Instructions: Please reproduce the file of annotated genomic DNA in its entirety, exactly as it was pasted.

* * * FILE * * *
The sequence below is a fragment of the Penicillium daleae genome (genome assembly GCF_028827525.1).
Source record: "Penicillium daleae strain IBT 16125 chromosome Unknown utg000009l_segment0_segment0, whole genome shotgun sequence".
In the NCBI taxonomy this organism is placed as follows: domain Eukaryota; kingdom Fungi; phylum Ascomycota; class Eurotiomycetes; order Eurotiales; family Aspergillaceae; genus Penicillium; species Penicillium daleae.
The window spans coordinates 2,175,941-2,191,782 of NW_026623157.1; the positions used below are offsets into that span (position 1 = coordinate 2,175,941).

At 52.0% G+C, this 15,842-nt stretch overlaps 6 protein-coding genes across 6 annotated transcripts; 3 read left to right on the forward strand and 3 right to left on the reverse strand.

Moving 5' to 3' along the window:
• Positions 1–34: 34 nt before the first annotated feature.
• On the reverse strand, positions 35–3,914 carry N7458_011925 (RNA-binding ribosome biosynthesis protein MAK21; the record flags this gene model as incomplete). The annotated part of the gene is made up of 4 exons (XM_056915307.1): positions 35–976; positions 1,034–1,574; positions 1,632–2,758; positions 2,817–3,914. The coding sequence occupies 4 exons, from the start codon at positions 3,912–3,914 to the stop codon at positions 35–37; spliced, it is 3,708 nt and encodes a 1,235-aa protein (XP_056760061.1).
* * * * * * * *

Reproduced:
The sequence below is a fragment of the Penicillium daleae genome (genome assembly GCF_028827525.1).
Source record: "Penicillium daleae strain IBT 16125 chromosome Unknown utg000009l_segment0_segment0, whole genome shotgun sequence".
In the NCBI taxonomy this organism is placed as follows: domain Eukaryota; kingdom Fungi; phylum Ascomycota; class Eurotiomycetes; order Eurotiales; family Aspergillaceae; genus Penicillium; species Penicillium daleae.
The window spans coordinates 2,175,941-2,191,782 of NW_026623157.1; the positions used below are offsets into that span (position 1 = coordinate 2,175,941).

At 52.0% G+C, this 15,842-nt stretch overlaps 6 protein-coding genes across 6 annotated transcripts; 3 read left to right on the forward strand and 3 right to left on the reverse strand.

Moving 5' to 3' along the window:
• Positions 1–34: 34 nt before the first annotated feature.
• On the reverse strand, positions 35–3,914 carry N7458_011925 (RNA-binding ribosome biosynthesis protein MAK21; the record flags this gene model as incomplete). The annotated part of the gene is made up of 4 exons (XM_056915307.1): positions 35–976; positions 1,034–1,574; positions 1,632–2,758; positions 2,817–3,914. The coding sequence occupies 4 exons, from the start codon at positions 3,912–3,914 to the stop codon at positions 35–37; spliced, it is 3,708 nt and encodes a 1,235-aa protein (XP_056760061.1).